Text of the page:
Disenfranchised Voters

Am really getting caught up in the american elections (ftr am an expat brit, left the UK 7 years ago living in phils and working in in italy)

I have read about problems with vote counting machines and other issues concerning ACORN registering fantasy voters which may deter/prevent actually american citizen’s to vote or their vote cast to be counted. That type of disenfranchisement am not querying here

My question is as follows.

Apart from the obvious ( non citizens) Who is legally prohibited to vote in the US?

And following on from that, as I do know that convicted felons are deprived of a vote am very very interested in finding out how this can be justified to be fair, I can accept that problems would exist allowing felons currently serving a sentence to wander out of gaol to vote, but in the light of the opinion that a sentence served means dues to society paid… Is it like gun law? a felon that has lost the right to bear arms also equals a felon has forfeited his right to vote in perpetua?

Does either party have a position on disenfranchised voters as described above?

apologies if i dnt come back to this thread soon am working for the next 20 hours but would love to read some feed back.

Felon voting rights depend on the individual state. Some states ban anyone convicted of a felony from ever voting, others allow felons who are no longer imprisoned to vote (at least I seem to recall this scenario), still others allow those felons who are no longer on parole or other supervision by the state to vote.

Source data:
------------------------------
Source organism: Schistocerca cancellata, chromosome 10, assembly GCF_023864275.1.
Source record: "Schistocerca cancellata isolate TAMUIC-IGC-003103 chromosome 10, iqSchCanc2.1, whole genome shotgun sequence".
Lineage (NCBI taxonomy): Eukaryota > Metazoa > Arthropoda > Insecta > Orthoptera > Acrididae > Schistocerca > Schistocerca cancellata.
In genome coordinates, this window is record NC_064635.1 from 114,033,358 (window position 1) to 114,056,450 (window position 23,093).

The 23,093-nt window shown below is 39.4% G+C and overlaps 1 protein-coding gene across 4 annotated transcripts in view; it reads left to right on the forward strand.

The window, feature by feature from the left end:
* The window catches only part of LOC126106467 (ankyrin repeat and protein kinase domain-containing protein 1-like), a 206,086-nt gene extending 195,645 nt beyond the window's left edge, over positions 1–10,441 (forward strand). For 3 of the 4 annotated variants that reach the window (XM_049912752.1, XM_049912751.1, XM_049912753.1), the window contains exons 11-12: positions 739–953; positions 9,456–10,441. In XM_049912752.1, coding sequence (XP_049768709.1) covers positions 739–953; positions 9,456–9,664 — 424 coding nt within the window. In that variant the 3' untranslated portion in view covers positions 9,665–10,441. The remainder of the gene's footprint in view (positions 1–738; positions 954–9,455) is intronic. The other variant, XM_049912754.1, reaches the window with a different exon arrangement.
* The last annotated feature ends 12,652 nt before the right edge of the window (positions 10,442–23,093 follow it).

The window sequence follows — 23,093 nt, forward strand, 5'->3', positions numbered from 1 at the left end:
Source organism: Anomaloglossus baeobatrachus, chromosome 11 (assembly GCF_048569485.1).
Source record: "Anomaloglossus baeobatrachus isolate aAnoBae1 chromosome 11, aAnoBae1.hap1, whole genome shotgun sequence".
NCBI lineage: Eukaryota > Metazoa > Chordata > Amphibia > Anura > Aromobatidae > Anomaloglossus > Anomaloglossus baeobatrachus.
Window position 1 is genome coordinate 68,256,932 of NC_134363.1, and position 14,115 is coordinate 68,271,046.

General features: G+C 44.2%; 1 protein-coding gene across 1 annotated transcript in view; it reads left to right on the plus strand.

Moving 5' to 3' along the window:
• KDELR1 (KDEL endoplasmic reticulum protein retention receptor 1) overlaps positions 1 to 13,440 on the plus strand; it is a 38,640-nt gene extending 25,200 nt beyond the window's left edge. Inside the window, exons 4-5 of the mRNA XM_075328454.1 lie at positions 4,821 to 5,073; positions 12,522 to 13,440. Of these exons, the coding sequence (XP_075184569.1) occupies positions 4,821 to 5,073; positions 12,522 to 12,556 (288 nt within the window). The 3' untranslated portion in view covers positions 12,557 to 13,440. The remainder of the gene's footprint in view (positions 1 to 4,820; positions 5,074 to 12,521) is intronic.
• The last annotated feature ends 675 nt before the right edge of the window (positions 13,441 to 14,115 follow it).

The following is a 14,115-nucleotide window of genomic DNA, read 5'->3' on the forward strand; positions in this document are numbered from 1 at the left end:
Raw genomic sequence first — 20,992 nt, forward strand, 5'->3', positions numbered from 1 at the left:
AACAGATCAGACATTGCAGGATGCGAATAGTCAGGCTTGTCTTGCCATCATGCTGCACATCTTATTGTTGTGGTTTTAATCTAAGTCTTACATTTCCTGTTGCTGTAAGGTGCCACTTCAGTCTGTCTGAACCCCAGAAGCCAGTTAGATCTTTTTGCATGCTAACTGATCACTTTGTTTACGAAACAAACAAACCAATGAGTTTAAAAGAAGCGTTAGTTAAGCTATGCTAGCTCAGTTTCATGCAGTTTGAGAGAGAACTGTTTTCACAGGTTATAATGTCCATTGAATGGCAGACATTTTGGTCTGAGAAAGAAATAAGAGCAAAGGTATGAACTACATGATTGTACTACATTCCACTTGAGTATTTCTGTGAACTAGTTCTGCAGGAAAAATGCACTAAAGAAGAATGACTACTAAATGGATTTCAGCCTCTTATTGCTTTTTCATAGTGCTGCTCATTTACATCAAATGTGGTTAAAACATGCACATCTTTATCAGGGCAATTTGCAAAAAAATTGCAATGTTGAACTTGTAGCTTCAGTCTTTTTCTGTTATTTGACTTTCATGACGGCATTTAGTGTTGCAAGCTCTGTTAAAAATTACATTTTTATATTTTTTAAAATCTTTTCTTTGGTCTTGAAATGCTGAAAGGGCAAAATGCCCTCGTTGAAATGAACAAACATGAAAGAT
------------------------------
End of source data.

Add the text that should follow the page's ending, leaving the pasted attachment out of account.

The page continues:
You could make the argument that a felon has demonstrated a lack of morals and character, and should not be allowed to influence the political process as a voter. I’d like to require all prospective voters to pass a civics test, like the one given to applicants for naturalized citizenship. That’s not likely to happen.

A fellow I know was born in Saudi Arabia to American parents who had been working there for years. They are from Virginia and that state was the last place they lived in the US before moving overseas.

This fellow has never lived in the USA, but is a US citizen and is not eligible for a Saudi passport. He is now working there and paying US taxes on his income. Of course some people will say he should stop paying US taxes, but that would mean he’d be arrested if he tried to visit the US which he does every year to see extended family.

He can’t vote because he is not a resident of any state and Virginia does not allow his parents’ state residency to pass through to him.

Pays taxes. Can’t vote.

I did read that last sentence, but I have to jump in anyway because your understanding of ACORN (Association of Community Organizations for Reform Now) is wrong. ACORN hired people to register voters. Because those paid workers had a quota system, some of those workers filled in fraudulent forms to make more money. ACORN checked each and every form that was turned in for accuracy and found the fraudulent forms. It’s a felony to just throw away registration forms (as well it should be) so they flagged the suspect/bogus forms and turned them in. That’s all. ACORN did what it was supposed to do. Everything, once they got the forms back in the office, was on the up and up, and the GOP and McCain made it into a big stink for nothing.